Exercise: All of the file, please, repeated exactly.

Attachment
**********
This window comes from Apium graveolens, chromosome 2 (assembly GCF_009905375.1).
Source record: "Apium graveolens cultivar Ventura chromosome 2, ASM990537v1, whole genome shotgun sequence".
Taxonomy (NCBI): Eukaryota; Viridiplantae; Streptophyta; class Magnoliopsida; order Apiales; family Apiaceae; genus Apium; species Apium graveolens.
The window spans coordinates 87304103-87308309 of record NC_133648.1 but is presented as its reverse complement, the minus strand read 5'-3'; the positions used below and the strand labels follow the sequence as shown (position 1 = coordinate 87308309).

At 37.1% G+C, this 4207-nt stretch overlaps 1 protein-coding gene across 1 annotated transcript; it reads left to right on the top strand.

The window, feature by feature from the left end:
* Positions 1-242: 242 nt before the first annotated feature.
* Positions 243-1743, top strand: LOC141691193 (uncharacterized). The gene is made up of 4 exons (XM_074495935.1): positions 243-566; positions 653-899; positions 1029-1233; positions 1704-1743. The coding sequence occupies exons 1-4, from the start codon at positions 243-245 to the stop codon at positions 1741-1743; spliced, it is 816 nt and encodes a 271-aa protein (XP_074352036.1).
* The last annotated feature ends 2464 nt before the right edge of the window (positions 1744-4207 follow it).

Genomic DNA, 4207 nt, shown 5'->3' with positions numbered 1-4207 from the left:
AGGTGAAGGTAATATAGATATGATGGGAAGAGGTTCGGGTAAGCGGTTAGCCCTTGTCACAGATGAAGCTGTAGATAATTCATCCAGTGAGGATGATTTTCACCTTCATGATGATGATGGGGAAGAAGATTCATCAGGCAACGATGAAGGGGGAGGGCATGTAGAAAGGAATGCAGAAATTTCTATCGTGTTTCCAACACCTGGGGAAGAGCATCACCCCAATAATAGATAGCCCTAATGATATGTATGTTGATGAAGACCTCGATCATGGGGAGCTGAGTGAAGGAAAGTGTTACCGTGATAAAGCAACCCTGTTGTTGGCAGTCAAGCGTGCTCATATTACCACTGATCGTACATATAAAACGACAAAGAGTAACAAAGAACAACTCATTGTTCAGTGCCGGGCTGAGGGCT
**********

This window comes from Apium graveolens, chromosome 2 (assembly GCF_009905375.1).
Source record: "Apium graveolens cultivar Ventura chromosome 2, ASM990537v1, whole genome shotgun sequence".
Taxonomy (NCBI): Eukaryota; Viridiplantae; Streptophyta; class Magnoliopsida; order Apiales; family Apiaceae; genus Apium; species Apium graveolens.
The window spans coordinates 87304103-87308309 of record NC_133648.1 but is presented as its reverse complement, the minus strand read 5'-3'; the positions used below and the strand labels follow the sequence as shown (position 1 = coordinate 87308309).

At 37.1% G+C, this 4207-nt stretch overlaps 1 protein-coding gene across 1 annotated transcript; it reads left to right on the top strand.

The window, feature by feature from the left end:
* Positions 1-242: 242 nt before the first annotated feature.
* Positions 243-1743, top strand: LOC141691193 (uncharacterized). The gene is made up of 4 exons (XM_074495935.1): positions 243-566; positions 653-899; positions 1029-1233; positions 1704-1743. The coding sequence occupies exons 1-4, from the start codon at positions 243-245 to the stop codon at positions 1741-1743; spliced, it is 816 nt and encodes a 271-aa protein (XP_074352036.1).
* The last annotated feature ends 2464 nt before the right edge of the window (positions 1744-4207 follow it).

Genomic DNA, 4207 nt, shown 5'->3' with positions numbered 1-4207 from the left:
AGGTGAAGGTAATATAGATATGATGGGAAGAGGTTCGGGTAAGCGGTTAGCCCTTGTCACAGATGAAGCTGTAGATAATTCATCCAGTGAGGATGATTTTCACCTTCATGATGATGATGGGGAAGAAGATTCATCAGGCAACGATGAAGGGGGAGGGCATGTAGAAAGGAATGCAGAAATTTCTATCGTGTTTCCAACACCTGGGGAAGAGCATCACCCCAATAATAGATAGCCCTAATGATATGTATGTTGATGAAGACCTCGATCATGGGGAGCTGAGTGAAGGAAAGTGTTACCGTGATAAAGCAACCCTGTTGTTGGCAGTCAAGCGTGCTCATATTACCACTGATCGTACATATAAAACGACAAAGAGTAACAAAGAACAACTCATTGTTCAGTGCCGGGCTGAGGGCT